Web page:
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Chavez Reveals Plan to Seize Oil Industry from Strikers


Venezuelan President Hugo Chavez says recent military actions are but the first step in a plan to seize control of the country's oil industry from opposition strikers.

Less than 48-hours after troops installed a replacement crew aboard a striking gasoline-laden tanker, President Hugo Chavez promised a cleansing of Venezuela's state-run petroleum company. He said oil managers who refuse to return to work will soon be unemployed and in jail.

Appearing on state-run television Sunday, Mr. Chavez called for the arrest of all who impede the normal operation of oil production. The president said his decision is in keeping with a recent supreme court injunction ordering oil workers back on the job.

The opposition-led strike, which has entered its fourth week, has provoked a severe fuel shortage in Venezuela, the world's fifth largest petroleum producer.

President Chavez went on to say that abandoning one's public sector post is a crime. He compared the strike to a cancerous tumor that must be cut out.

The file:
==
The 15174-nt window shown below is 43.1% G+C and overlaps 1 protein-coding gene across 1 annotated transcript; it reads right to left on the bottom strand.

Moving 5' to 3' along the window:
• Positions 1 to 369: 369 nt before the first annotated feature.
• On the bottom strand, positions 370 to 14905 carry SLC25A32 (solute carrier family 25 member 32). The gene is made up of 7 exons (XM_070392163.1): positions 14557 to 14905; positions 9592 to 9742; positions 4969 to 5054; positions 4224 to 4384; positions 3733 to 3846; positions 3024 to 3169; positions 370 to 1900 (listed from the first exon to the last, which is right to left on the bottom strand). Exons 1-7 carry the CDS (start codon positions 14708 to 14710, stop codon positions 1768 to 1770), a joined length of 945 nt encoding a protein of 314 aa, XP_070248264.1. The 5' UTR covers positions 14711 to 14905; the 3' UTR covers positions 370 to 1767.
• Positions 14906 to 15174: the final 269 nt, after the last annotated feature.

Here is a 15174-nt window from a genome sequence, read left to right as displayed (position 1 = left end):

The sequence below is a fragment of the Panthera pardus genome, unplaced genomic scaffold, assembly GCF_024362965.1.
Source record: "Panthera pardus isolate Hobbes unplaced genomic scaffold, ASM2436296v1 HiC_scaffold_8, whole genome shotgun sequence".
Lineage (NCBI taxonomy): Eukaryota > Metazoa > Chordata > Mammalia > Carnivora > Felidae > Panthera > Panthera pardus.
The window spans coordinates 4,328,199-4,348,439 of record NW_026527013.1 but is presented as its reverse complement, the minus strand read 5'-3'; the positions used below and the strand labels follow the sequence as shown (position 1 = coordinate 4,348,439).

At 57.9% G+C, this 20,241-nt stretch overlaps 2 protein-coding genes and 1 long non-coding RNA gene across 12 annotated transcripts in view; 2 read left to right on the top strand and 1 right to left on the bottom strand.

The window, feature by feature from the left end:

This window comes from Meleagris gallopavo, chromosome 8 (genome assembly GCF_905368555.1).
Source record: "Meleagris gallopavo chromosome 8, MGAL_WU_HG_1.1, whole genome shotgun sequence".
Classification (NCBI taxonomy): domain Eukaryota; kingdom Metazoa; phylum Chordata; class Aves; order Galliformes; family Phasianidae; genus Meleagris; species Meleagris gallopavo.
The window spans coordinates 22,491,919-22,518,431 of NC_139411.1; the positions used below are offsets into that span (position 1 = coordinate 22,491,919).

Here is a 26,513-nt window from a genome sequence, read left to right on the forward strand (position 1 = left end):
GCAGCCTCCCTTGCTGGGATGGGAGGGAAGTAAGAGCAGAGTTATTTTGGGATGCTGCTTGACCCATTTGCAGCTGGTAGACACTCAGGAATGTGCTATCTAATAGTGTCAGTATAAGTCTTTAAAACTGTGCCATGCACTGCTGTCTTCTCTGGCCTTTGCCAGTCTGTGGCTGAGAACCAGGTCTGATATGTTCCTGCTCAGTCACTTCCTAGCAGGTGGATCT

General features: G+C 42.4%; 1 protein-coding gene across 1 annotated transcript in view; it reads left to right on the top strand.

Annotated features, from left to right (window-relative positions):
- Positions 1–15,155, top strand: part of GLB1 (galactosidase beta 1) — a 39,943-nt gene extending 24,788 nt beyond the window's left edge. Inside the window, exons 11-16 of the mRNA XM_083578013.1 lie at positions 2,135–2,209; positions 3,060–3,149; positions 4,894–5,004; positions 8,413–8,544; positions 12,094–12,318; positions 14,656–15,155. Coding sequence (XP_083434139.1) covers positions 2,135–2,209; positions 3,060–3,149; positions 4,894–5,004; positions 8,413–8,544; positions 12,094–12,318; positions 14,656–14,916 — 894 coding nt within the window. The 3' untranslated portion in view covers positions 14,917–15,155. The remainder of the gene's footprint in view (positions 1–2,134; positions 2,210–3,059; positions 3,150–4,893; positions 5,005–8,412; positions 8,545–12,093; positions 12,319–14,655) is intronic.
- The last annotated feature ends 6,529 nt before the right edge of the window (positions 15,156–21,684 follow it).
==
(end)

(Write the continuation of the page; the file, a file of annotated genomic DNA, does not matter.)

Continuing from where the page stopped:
Mr. Chavez said, those who try to paralyze oil refineries and other plants are demonstrating that they do not care about the suffering of the country. He labeled strike leaders as a traitorous oil oligarchy that has wounded Venezuela just as surely as if they had stabbed their own mothers in the heart.

Late Friday, Venezuelan troops arrested the opposition-loyalist crew of a tanker on Lake Maracaibo in the northwest of the country. The crew had refused to move the vessel and its 14 million liters of fuel to port. Saturday, Venezuela's defense minister pledged that the military would continue to play an active roll in enforcing government decisions.

The announcement brought immediate condemnations from opposition leaders, who warned of a de facto militarization of the country and the loss of civilian rule. But if opposition leaders fear President Chavez' threats of detention, they were not showing it Sunday. One leader, Alfredo Ramos, sounded more defiant then ever when he addressed an anti-Chavez rally outside Caracas.

Mr. Ramos said, the Venezuelan people have a message for Hugo Chavez: we are headed for the presidential palace to remove you. He said, we will not stop until we are able to walk the path of peace, reconciliation and national reconstruction.

Across Caracas and in many other parts of the country, gasoline stations have run out of fuel. The shortage has begun to affect food distribution, just as most Venezuelans are attempting to buy goods for their Christmas feasts.

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